Trinity College Dublin Student Union (TCDSU) has passed a motion at council mandating that they fulfil any accessibility requests from students for council meetings.
The officer for students with disabilities (OSD) will create and circulate the necessary accessibility request forms in advance of upcoming councils.
The officer is also now mandated to take charge of reviewing any accessibility requirements and to work with the Electoral Commission (EC) and the secretary to council to fulfil these requirements.
The motion was proposed by the current OSD Chloe Staunton and seconded by TCDSU Welfare Officer Sierra Mueller Owens.
Speaking at council, Staunton said that the intention of the motion was to “formalise the OSD involvement in managing” accessibility requirements.
Staunton continued, saying this circulation of requests was something she “could help out with.”
“It can really help just to have another person helping out.”
The motion also mandates the creation of accessibility forms that can be submitted in advance of council meetings. This form will alert the OSD to any particular requirements students might have.
The motion noted that the creation and management of these accessibility forms would be too taxing for the EC and the secretary to council, due to their workload in the leadup to council.
Speaking to Trinity News, Staunton said: “My motivation for bringing this motion was to help alleviate some of the workload of the EC in the lead up to council.”
She believes that “they have done a great job meeting accessibility requests and have strived to have accessible councils”.
“This motion simply mandates the officer for students with disability to be more involved in the accessibility request process for council.”
“By creating this mandate, the [officer] can be at the forefront of council accessibility, and be a better support for the EC going forward” she continued.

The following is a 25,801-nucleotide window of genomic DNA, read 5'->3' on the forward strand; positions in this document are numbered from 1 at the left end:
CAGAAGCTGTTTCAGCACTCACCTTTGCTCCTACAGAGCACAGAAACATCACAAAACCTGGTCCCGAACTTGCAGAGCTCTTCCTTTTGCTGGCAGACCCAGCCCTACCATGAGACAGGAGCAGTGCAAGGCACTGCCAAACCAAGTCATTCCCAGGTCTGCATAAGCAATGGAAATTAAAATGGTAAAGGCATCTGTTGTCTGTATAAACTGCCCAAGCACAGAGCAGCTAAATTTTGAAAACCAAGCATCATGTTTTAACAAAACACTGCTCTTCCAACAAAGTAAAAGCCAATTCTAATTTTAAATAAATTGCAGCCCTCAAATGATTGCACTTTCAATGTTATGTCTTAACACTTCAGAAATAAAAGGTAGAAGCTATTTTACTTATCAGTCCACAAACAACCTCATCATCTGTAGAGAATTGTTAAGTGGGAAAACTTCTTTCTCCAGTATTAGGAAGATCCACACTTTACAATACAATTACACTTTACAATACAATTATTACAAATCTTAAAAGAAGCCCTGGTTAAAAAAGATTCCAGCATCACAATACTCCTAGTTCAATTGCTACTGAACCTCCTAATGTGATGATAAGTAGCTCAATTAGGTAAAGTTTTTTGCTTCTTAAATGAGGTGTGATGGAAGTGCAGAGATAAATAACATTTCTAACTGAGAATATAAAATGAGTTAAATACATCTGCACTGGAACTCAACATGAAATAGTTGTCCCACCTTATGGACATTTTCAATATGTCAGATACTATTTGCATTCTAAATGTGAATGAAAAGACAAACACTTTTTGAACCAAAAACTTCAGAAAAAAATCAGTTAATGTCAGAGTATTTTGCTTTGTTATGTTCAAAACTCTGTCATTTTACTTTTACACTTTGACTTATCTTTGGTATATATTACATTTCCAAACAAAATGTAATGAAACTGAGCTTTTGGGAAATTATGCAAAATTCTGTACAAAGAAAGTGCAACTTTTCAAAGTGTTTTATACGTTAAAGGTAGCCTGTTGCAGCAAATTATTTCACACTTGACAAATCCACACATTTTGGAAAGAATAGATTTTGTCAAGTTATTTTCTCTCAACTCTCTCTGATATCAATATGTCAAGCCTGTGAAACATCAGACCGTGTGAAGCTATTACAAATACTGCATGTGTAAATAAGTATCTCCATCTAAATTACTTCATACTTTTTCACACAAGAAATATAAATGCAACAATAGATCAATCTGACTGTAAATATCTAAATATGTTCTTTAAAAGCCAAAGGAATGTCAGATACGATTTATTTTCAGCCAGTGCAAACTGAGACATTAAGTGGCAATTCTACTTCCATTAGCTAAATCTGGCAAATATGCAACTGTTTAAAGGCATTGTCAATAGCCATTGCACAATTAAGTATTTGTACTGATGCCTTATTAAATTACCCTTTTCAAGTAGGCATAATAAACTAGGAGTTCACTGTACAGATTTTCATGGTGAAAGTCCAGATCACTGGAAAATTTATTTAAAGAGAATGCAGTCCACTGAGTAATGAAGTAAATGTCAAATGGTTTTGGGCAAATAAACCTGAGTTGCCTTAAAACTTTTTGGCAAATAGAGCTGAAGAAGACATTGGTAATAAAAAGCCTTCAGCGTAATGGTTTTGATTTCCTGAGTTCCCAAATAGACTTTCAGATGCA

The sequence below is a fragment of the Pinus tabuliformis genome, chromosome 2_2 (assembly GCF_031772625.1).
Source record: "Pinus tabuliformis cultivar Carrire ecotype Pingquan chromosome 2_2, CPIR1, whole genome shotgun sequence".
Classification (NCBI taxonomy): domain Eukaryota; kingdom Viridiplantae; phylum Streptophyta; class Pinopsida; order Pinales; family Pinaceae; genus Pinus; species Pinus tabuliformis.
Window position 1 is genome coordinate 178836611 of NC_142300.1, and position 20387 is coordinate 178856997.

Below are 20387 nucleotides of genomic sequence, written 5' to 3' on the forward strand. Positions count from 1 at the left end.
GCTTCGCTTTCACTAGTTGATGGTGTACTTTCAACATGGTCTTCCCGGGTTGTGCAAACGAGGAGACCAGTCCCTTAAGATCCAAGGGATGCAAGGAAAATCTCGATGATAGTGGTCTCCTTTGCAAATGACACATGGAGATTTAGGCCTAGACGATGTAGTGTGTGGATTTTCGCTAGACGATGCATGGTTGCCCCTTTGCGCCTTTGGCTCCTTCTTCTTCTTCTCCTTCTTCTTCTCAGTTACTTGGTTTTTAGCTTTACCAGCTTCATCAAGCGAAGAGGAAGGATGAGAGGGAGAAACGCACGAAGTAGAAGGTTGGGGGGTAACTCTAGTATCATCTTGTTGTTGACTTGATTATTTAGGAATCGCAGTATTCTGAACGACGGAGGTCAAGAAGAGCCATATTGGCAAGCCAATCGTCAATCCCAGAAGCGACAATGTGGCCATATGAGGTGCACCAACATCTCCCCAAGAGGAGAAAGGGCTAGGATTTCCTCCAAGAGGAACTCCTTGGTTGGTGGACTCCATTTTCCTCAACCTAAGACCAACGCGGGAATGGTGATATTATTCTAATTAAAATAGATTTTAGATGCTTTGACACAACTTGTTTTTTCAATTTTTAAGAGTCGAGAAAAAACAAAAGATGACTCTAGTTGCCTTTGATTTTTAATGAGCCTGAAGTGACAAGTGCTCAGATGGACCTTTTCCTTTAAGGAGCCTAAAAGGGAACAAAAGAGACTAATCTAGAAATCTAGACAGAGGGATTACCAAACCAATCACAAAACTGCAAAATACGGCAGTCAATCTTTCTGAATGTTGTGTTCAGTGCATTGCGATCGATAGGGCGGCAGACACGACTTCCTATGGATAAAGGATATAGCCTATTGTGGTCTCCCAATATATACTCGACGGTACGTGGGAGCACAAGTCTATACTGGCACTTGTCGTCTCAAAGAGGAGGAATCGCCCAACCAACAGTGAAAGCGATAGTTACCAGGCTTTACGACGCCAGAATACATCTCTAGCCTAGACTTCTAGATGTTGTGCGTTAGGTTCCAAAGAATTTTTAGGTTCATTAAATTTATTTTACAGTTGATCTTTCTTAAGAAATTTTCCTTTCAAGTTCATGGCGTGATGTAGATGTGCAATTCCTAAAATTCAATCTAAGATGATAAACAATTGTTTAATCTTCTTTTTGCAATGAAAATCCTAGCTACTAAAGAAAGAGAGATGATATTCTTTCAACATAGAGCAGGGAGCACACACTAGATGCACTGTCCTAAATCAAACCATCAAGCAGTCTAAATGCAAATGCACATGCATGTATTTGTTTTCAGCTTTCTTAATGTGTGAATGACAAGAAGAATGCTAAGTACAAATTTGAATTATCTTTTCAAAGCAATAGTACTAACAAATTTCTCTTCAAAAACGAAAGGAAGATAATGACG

This motion comes following the previous council, in which issues of accessibility arose, as the Irish Sign Language (ISL) interpreter was unable to hear what was being said due to the level of sound quality from the microphones used.
TCDSU also passed a motion opposing the “cultural death” of Dublin, in response to announcements of the closure of cultural resources such as the Science Gallery and Chapters Bookstore.
The proposal highlighted the recent tearing down of many public cultural resources such as libraries, museums, bars and nightclubs with the intention of building hotels in their place.
The motion recognised the current accommodation and cultural crisis that Dublin faces, asserting the importance of both accommodation and the protection of cultural heritage.
The proposal mandates TCDSU to hold an official stance to “#StopKillingDublin”, and for the campaigns committee to work in conjunction with the president towards forming an action plan to tackle the issue.
During the discussion Morris said that this motion is “tied to the housing crisis as well”. She said that “not only do we deserve to be able to live in Dublin we deserve Dublin to be an interesting place to be worth living in”.
Speaking to Trinity News on the proposal of the motion, Morris stated that she is “tired of seeing Dublin’s individuality being thrown away in favour of more hotels, etc”.
She also highlighted Dublin’s “serious accommodation issue”, asserting that this motion ties in with that.
“We want Dublin to be a place that is worthy of its people, instead of just its tourists,” she concluded.